SEEING IS FORGETTING THE NAME OF THE THING ONE SEES: A Life of Contemporary Artist Robert Irwin by Lawrence Weschler
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SEEING IS FORGETTING THE NAME OF THE THING ONE SEES: A Life of Contemporary Artist Robert Irwin

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KIRKUS REVIEW

The art-quest, documented and validated. Weschler's interview profile of California abstract-expressionist/minimalist/space-manipulator Robert Irwin, part of which appeared in The New Yorker, exhibits all the failings of that genre: three-quarters consists of Irwin talking (supplemented by his mother, and a few associates); not only does Weschler scant independent reporting, his occasional observations are mostly paraphrase; the art-world context is so meager that one might not realize, for instance, that experiments in perceptual abstraction were pervasive in the Sixties. And though one of Weschler's points is that this way-out artist is a regular guy, he pretentiously titles his four sections Lifesource, Narrows, Delta, Oceanic. None of this, however, prevents the book from succeeding as a recapitulation of Irwin's career--his passage from absorption, as a suburban L.A. teenager, in remaking cars (at 53 or so, he still bristles at a friend's unthinking defacement of ""my twenty coats of ruby-red maroon""), to his present involvement in remaking public spaces: ""maximum transformation with minimum alteration"" (and little angst). Talking art, Irwin is direct, plainspoken, precise: by now, he has intellectualized a process that was originally intuitive--which he wishes to convey to others, to rev up their aesthetic perception. Explaining his break with abstract expressionism, he speaks of ""the actual physicality of a post-cubist painting""--the spatial contradiction of overlapping strokes of color; the need for ""interpenetration between figure and ground."" Thus his own experiments: first, working on a small scale, replacing gesture with texture, creating an intimate, hand-held object (finished inside and out, like his cars); then, trying in turn a web of lines (""Those push-pull intersections were dramatic, but they weren't really necessary""), straight lines on a single colored ground, two horizontal lines on a ground of the same color. ""And it was soon thereafter, when I moved one of those lines that eighth of an inch, that I suddenly realized that that gesture changed everything in the field."" There followed the elimination of surface imagery, ""the marriage between painting and environment."" Interesting, ponderable sidelights emerge: Irwin as a California artist--and a racetrack handicapper (source, often, of his income); his practice of ""being available in response""--of going anywhere to talk or create, gratis (""the one thing I can contribute socially at this point""). Lucid and personable--with a particular appeal to the young or the perplexed.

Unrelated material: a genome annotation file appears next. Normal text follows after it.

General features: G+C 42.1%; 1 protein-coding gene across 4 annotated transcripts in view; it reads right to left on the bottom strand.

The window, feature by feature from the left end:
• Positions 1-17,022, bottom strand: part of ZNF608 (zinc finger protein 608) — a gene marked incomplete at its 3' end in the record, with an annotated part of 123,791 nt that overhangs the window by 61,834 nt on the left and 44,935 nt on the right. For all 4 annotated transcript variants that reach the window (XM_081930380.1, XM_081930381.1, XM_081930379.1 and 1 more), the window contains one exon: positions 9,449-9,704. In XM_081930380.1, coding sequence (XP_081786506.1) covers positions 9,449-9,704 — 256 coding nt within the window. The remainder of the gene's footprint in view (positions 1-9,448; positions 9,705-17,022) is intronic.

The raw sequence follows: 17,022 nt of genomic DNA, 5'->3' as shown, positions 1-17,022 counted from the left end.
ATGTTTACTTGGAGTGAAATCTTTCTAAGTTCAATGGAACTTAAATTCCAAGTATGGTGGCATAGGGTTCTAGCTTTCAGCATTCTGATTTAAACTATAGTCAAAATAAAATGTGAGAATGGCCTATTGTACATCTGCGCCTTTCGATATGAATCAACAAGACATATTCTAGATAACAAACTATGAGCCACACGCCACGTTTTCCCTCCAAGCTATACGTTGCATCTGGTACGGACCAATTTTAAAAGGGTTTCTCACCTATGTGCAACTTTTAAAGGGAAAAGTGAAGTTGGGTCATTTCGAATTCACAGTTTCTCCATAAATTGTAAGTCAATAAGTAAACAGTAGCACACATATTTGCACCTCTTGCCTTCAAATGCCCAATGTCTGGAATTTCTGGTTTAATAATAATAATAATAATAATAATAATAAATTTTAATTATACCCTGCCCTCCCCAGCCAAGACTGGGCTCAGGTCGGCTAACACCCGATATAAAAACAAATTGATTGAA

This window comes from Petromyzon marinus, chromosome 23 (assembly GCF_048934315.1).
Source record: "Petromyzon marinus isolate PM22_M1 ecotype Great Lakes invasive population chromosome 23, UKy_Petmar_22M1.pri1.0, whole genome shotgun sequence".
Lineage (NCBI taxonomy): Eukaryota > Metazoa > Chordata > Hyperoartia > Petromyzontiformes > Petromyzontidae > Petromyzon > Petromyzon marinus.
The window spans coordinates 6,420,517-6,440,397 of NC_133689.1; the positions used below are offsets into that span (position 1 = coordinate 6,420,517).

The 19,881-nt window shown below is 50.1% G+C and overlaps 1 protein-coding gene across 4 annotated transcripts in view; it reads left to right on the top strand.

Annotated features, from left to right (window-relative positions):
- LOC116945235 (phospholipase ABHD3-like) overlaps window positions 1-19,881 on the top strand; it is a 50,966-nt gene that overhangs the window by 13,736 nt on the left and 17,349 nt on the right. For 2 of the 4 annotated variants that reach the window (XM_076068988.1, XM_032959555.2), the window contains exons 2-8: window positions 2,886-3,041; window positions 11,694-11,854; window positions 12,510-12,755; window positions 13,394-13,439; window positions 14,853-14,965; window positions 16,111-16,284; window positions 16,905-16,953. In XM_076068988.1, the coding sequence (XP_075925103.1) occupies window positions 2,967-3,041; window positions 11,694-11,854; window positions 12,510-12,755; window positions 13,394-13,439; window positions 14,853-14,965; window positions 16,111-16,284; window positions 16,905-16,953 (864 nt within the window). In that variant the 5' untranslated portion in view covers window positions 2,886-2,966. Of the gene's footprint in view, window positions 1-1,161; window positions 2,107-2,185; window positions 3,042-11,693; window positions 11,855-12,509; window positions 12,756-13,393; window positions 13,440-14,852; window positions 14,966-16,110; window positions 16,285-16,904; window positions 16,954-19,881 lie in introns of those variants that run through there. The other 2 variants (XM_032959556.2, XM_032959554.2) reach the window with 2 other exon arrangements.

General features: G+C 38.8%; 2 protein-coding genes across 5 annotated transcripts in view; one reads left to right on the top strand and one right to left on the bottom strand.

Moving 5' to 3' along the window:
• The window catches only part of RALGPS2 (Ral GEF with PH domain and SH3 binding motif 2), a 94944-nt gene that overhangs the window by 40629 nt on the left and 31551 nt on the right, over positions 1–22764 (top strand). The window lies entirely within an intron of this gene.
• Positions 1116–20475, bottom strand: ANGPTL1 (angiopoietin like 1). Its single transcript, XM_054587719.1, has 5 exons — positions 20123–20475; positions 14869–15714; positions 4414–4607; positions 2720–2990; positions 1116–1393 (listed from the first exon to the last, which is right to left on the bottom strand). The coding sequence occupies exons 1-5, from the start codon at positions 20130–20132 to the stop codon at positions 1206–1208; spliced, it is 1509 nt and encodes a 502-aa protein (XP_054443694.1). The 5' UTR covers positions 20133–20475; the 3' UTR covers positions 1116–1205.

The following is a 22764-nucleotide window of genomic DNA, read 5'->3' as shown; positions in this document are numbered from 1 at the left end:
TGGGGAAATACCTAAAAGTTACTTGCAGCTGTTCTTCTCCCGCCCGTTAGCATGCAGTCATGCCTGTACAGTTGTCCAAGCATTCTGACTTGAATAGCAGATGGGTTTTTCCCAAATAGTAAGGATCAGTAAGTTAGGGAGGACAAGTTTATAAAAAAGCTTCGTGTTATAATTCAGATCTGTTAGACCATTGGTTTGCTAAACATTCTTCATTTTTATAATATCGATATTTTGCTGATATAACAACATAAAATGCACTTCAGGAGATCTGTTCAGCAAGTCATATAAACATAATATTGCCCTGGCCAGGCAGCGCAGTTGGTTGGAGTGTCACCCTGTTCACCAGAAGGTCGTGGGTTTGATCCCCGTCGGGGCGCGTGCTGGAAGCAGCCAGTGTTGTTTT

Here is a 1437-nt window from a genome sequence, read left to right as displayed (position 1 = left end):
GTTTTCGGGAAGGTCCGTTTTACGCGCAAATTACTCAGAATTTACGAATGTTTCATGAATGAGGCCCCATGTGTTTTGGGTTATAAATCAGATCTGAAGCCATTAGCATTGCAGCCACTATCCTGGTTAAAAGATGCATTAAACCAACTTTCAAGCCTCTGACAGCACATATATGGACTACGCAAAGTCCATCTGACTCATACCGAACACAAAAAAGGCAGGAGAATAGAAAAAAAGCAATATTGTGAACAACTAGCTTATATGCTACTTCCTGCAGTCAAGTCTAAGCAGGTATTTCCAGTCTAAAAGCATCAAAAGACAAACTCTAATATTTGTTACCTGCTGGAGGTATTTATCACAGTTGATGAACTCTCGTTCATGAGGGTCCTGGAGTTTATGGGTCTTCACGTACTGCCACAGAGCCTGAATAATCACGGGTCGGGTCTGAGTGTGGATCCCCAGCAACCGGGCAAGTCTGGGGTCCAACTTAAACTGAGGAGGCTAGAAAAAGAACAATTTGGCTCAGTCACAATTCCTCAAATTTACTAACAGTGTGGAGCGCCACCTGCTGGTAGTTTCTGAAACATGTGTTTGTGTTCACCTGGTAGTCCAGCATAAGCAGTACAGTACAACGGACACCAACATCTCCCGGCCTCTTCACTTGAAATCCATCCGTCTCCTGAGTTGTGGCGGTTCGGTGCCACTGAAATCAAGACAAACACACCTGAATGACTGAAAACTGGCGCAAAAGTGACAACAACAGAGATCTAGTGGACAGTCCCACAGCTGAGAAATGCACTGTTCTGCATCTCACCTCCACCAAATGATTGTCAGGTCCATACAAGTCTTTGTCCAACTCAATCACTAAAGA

Pub Date: April 1st, 1982
Publisher: Univ. of California Press